The negotiations to draft a comprehensive labour market pact ended in the early hours of the morning of 2 November.
Now the country is heading towards implementation of the severe cuts in incomes and labour rights planned by the right-wing Government. The employers association EK pulled out, claiming the reason behind their decision was that one of the unions had announced they would not join the national pact.
The Government had said it would consider cancelling its controversial labour market legislation should the social partners reach an agreement that satisfies the Government. Now it will go on with it’s original plans. The trade union confederations are extremely disappointed about the failure of the negotiations.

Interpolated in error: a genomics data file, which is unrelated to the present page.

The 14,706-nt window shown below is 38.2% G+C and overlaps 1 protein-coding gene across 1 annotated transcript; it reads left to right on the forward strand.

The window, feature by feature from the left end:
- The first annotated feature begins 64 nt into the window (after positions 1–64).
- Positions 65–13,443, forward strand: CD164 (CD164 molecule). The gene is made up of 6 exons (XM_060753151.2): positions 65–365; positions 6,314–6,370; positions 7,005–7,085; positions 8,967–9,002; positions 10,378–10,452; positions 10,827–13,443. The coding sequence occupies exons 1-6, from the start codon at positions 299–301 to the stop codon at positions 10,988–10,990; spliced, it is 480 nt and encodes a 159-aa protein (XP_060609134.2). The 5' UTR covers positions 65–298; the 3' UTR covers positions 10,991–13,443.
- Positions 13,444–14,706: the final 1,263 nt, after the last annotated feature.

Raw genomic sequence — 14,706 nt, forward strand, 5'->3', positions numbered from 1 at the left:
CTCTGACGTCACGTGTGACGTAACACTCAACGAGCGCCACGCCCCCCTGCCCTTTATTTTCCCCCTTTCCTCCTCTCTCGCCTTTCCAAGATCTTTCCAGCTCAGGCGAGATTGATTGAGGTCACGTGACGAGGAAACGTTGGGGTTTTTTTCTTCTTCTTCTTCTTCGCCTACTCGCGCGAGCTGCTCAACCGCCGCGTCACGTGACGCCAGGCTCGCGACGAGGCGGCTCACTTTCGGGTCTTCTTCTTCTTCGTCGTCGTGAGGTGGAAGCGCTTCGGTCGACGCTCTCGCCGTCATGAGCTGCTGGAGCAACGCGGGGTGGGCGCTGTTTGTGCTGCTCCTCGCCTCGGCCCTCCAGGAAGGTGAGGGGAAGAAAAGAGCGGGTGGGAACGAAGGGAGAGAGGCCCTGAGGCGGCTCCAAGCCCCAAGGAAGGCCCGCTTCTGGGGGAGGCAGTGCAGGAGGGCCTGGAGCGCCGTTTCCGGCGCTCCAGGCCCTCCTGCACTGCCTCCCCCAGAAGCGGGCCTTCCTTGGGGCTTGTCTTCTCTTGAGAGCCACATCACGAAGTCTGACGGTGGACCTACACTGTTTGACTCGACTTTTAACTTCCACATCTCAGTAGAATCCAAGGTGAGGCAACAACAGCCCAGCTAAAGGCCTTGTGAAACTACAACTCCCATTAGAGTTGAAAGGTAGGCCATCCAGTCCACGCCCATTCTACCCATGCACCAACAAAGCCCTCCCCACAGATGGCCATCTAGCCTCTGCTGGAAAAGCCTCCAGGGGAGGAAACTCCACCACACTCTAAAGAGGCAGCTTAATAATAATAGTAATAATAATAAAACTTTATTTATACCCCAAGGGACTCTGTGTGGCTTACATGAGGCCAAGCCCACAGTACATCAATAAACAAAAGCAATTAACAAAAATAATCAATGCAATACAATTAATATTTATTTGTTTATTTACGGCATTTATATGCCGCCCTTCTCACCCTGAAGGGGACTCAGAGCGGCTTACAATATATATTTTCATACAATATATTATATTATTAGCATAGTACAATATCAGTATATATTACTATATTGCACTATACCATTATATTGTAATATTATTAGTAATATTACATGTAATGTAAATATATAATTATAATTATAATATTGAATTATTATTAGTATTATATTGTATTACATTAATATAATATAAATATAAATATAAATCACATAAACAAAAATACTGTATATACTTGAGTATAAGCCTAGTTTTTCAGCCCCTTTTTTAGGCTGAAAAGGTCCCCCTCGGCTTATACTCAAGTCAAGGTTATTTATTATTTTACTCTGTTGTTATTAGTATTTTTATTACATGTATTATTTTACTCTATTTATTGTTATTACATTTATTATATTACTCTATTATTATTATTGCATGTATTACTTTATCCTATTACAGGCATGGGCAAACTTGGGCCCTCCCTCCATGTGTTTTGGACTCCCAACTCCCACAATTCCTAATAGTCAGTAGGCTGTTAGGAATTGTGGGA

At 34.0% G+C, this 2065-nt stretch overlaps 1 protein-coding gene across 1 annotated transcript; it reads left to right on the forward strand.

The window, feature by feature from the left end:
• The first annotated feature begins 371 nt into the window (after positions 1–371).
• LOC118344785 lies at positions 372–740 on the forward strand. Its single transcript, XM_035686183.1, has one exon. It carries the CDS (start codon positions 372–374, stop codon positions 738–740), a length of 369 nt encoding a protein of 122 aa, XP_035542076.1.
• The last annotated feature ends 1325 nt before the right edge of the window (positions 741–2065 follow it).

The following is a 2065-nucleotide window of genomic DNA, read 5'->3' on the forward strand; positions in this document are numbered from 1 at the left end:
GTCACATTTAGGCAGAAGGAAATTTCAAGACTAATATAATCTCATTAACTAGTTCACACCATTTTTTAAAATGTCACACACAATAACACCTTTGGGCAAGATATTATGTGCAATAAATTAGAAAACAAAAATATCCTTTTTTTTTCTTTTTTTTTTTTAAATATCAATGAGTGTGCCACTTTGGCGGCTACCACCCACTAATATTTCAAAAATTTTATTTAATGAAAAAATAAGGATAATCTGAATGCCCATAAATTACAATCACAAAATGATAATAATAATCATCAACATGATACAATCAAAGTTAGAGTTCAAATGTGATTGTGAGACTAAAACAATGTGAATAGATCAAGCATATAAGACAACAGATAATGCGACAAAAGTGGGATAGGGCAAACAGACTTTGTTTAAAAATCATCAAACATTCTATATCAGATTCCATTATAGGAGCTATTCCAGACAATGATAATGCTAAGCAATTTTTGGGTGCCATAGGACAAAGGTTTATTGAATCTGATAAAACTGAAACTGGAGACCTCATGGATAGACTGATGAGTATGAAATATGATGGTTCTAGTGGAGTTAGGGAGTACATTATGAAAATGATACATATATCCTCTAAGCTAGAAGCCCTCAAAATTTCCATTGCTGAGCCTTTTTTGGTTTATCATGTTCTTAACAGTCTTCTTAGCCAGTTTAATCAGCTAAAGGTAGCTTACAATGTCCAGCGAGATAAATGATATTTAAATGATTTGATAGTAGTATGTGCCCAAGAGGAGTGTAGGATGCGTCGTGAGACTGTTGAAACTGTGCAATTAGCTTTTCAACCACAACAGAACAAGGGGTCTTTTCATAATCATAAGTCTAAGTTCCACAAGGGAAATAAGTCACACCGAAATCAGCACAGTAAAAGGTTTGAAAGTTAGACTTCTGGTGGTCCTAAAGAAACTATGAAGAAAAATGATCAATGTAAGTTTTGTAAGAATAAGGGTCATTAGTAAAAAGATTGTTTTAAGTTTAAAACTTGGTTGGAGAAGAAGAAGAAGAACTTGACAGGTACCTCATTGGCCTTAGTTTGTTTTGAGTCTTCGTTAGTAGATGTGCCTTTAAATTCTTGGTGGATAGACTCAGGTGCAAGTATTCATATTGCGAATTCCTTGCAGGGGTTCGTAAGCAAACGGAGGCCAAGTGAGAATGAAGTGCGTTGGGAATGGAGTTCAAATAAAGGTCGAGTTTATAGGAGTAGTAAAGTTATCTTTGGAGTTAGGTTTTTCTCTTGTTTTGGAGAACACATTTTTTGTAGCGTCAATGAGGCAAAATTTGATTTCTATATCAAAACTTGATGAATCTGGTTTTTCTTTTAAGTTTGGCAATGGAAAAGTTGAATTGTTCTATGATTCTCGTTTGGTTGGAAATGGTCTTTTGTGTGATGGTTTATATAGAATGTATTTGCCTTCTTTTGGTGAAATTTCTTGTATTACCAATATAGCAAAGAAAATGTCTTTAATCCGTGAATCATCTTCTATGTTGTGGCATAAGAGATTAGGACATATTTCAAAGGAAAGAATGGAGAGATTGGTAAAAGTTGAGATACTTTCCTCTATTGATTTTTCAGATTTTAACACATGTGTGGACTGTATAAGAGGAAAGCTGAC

– A good attempt failed even before a possible joint proposal due to all kinds of unconditional demands. There should have been more flexibility from all sides, says Antti Palola, Chairperson of the Finnish Confederation of Professionals STTK.
STTK is in favour of an agreement, Palola says.
– With such a laissez-faire attitude towards the labour market Finland can not be successful. Now we are heading towards very broken and heavy union level negotiations under the shadow of stringent Government legislation, he adds.
The agreement could have encompassed 97 per cent of Finnish labour even without the one union that was not willingly to join. Previous national labour market pacts have covered slightly more than 90 per cent. This has been enough for employers before.